Choosing An Investment Approach

Feb 18 07:54 2013 Keith Barrett Print This Article

The word investment is very widely used today and, unfortunately, it is often used incorrectly. For example, we talk about an investment plan to buy a new car or pay for a holiday, when what we really mean is a savings plan. So, what do we mean when we talk about investment?

In simple terms,Guest Posting investing mean putting your money into an investment vehicle for the medium to long term, with a view to growing your capital, using your investment to provide you with an income, or a combination of both. A good example of an investment plan might be a plan taken out today so that you can put your children through university in ten or fifteen years time.

There are many different forms of investment that can be used to create a plan, and which you choose will depend on both the timeframe for your plan, and your feelings about risk. A good example of this is investing in the stock market.

Stock markets can be extremely volatile, and this means that you can make money very quickly, but that you can also lose it very fast. There are many examples of people who have made their fortune by investing in the stock market, but there are just as many examples of individuals who have lost everything they owned.

This said, history shows that the underlying trend is for the stock market to rise over time and so, as long as you stay invested for the long term, there is a good chance that you will make money. Nevertheless, this must be seen as a longer term investment vehicle, and one which carries a fairly high risk.

The risk of investing in the stock market can be reduced by sharing the risk with others, and this can be done by investing in managed funds such as investment trusts and unit trusts. Many insurance products today are also linked to the stock market, and you can invest in a range of unit linked insurance policies. Investment vehicles of this nature are less risky than investing directly in the stock market, but still carry what we might term a medium amount of risk.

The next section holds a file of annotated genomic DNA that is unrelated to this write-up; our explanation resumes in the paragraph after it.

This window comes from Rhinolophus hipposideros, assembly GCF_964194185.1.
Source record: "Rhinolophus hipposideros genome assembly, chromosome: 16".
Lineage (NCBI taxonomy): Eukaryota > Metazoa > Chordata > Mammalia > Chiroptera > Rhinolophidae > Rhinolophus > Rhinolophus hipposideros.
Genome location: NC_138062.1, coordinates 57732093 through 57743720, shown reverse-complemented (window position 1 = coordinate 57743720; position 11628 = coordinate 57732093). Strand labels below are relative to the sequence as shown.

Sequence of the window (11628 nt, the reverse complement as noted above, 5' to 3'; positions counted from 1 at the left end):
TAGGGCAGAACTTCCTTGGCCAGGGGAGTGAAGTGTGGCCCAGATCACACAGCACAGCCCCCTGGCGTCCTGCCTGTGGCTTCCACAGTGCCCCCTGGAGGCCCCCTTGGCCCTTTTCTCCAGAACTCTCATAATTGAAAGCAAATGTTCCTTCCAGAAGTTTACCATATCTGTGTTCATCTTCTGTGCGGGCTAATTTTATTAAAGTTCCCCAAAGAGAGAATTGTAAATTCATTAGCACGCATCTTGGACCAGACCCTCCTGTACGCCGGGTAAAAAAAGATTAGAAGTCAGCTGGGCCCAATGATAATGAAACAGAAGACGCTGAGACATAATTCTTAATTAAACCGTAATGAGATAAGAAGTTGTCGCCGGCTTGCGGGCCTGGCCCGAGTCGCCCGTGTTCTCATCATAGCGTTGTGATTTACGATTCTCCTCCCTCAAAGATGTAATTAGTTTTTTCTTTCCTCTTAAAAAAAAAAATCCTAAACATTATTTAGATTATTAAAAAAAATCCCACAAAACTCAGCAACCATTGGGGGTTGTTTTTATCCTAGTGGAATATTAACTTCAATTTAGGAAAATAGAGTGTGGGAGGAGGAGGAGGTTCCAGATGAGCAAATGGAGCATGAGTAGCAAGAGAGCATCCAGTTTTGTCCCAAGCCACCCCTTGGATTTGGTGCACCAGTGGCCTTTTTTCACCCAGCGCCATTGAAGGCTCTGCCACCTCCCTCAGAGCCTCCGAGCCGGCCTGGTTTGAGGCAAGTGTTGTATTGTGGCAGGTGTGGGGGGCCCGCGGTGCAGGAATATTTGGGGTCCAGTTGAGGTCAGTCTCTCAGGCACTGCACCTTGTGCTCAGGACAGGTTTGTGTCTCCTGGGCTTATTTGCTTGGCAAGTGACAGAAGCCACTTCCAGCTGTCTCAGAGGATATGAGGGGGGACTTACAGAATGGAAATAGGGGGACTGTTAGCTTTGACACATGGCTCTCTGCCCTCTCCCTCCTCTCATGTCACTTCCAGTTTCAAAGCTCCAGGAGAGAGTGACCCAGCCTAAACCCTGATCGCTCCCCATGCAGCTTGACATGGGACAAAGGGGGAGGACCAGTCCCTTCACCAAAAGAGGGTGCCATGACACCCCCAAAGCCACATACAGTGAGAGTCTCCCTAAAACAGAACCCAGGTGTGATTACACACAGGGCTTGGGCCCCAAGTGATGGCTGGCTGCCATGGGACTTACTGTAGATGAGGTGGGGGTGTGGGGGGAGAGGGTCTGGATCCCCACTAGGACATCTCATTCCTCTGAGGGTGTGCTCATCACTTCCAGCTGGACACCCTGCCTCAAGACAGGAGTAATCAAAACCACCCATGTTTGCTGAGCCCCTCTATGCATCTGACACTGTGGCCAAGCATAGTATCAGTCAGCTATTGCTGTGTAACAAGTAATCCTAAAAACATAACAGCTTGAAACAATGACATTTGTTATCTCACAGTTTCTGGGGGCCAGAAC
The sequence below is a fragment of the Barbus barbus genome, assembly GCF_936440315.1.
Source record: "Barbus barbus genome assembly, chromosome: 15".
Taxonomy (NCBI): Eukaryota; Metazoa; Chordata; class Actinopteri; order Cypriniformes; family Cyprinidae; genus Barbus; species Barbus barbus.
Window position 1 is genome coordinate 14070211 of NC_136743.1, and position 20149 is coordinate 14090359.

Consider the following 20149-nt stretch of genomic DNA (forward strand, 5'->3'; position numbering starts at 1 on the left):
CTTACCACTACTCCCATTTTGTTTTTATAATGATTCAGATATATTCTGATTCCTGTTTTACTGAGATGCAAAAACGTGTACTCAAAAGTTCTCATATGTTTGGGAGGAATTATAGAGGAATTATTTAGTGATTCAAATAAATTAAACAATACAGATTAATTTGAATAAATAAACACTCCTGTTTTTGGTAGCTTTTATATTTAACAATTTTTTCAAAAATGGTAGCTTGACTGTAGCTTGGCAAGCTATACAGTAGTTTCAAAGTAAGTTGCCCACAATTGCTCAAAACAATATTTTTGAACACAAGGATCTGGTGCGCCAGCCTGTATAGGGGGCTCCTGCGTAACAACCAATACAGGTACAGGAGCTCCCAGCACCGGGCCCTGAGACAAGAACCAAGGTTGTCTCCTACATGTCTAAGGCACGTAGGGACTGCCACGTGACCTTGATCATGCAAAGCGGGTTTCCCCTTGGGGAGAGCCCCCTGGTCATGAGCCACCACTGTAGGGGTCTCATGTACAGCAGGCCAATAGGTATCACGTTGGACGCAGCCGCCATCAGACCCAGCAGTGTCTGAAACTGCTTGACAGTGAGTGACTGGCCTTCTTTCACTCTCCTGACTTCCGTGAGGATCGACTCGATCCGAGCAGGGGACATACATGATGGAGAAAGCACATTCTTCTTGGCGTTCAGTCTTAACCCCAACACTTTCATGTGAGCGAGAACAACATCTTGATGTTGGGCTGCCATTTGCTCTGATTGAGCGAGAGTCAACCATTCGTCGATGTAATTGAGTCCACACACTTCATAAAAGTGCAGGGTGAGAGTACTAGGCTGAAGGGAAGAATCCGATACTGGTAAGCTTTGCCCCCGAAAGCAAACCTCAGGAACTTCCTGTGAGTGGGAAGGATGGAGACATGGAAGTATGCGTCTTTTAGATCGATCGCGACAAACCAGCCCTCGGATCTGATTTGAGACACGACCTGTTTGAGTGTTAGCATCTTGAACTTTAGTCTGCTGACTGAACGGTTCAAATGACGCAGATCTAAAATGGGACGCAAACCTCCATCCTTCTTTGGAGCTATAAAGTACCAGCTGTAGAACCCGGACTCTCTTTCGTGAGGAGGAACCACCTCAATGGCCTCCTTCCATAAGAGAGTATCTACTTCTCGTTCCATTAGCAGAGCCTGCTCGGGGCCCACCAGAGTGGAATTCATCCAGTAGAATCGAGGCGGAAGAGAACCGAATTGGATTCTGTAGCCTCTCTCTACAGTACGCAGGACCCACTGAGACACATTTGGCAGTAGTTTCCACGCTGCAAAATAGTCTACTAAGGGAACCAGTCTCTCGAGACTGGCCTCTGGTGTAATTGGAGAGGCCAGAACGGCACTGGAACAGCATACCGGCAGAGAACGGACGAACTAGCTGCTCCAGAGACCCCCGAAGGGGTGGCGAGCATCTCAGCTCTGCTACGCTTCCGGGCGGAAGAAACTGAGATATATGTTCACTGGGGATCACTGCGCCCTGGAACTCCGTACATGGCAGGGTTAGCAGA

At the bottom end of the scale are investment vehicles that carry little or no risk at all. These include such things as government and corporate bonds, money market funds, and a variety of bank and building society investment products. Individual savings accounts (ISAs) will also fall into this very low risk investment category.

For most people building a plan is a matter of matching your own feelings about risk to a portfolio which itself strikes a good balance between high risk, high return investment vehicles and low risk, low return products. Most people today will have a mixed portfolio featuring very largely medium and low risk forms of investment.

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Keith Barrett
Keith Barrett

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